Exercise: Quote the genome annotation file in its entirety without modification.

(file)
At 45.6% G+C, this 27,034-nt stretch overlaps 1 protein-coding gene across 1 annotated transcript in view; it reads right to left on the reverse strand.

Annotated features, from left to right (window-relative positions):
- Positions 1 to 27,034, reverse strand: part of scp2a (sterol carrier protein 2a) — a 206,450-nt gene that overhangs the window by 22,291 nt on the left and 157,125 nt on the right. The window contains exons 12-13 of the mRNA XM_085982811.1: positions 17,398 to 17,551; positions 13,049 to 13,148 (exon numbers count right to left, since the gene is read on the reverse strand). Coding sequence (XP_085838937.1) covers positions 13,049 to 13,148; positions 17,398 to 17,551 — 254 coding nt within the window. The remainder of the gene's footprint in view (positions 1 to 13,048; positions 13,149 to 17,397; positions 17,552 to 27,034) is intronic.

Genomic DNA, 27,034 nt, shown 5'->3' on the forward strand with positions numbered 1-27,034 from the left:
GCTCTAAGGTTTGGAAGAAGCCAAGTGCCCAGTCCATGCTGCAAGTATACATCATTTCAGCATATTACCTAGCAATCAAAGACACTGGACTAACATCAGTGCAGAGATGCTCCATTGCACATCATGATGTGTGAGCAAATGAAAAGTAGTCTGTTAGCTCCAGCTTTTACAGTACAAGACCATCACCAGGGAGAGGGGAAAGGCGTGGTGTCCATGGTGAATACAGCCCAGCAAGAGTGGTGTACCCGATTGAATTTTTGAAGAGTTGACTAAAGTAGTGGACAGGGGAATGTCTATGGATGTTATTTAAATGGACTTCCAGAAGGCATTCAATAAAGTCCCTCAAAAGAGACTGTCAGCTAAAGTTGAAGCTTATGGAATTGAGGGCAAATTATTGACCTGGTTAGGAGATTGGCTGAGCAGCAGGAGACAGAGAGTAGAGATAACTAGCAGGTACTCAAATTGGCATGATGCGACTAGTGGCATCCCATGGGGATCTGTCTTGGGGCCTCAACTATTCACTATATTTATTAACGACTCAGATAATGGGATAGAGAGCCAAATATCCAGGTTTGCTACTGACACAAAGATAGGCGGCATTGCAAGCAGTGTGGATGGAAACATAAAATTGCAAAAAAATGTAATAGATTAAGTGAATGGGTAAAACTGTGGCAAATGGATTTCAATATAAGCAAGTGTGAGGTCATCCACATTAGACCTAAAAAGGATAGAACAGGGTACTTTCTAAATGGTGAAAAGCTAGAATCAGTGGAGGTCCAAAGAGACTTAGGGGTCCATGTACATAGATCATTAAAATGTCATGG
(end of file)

At 45.6% G+C, this 27,034-nt stretch overlaps 1 protein-coding gene across 1 annotated transcript in view; it reads right to left on the reverse strand.

Annotated features, from left to right (window-relative positions):
- Positions 1 to 27,034, reverse strand: part of scp2a (sterol carrier protein 2a) — a 206,450-nt gene that overhangs the window by 22,291 nt on the left and 157,125 nt on the right. The window contains exons 12-13 of the mRNA XM_085982811.1: positions 17,398 to 17,551; positions 13,049 to 13,148 (exon numbers count right to left, since the gene is read on the reverse strand). Coding sequence (XP_085838937.1) covers positions 13,049 to 13,148; positions 17,398 to 17,551 — 254 coding nt within the window. The remainder of the gene's footprint in view (positions 1 to 13,048; positions 13,149 to 17,397; positions 17,552 to 27,034) is intronic.

Genomic DNA, 27,034 nt, shown 5'->3' on the forward strand with positions numbered 1-27,034 from the left:
GCTCTAAGGTTTGGAAGAAGCCAAGTGCCCAGTCCATGCTGCAAGTATACATCATTTCAGCATATTACCTAGCAATCAAAGACACTGGACTAACATCAGTGCAGAGATGCTCCATTGCACATCATGATGTGTGAGCAAATGAAAAGTAGTCTGTTAGCTCCAGCTTTTACAGTACAAGACCATCACCAGGGAGAGGGGAAAGGCGTGGTGTCCATGGTGAATACAGCCCAGCAAGAGTGGTGTACCCGATTGAATTTTTGAAGAGTTGACTAAAGTAGTGGACAGGGGAATGTCTATGGATGTTATTTAAATGGACTTCCAGAAGGCATTCAATAAAGTCCCTCAAAAGAGACTGTCAGCTAAAGTTGAAGCTTATGGAATTGAGGGCAAATTATTGACCTGGTTAGGAGATTGGCTGAGCAGCAGGAGACAGAGAGTAGAGATAACTAGCAGGTACTCAAATTGGCATGATGCGACTAGTGGCATCCCATGGGGATCTGTCTTGGGGCCTCAACTATTCACTATATTTATTAACGACTCAGATAATGGGATAGAGAGCCAAATATCCAGGTTTGCTACTGACACAAAGATAGGCGGCATTGCAAGCAGTGTGGATGGAAACATAAAATTGCAAAAAAATGTAATAGATTAAGTGAATGGGTAAAACTGTGGCAAATGGATTTCAATATAAGCAAGTGTGAGGTCATCCACATTAGACCTAAAAAGGATAGAACAGGGTACTTTCTAAATGGTGAAAAGCTAGAATCAGTGGAGGTCCAAAGAGACTTAGGGGTCCATGTACATAGATCATTAAAATGTCATGG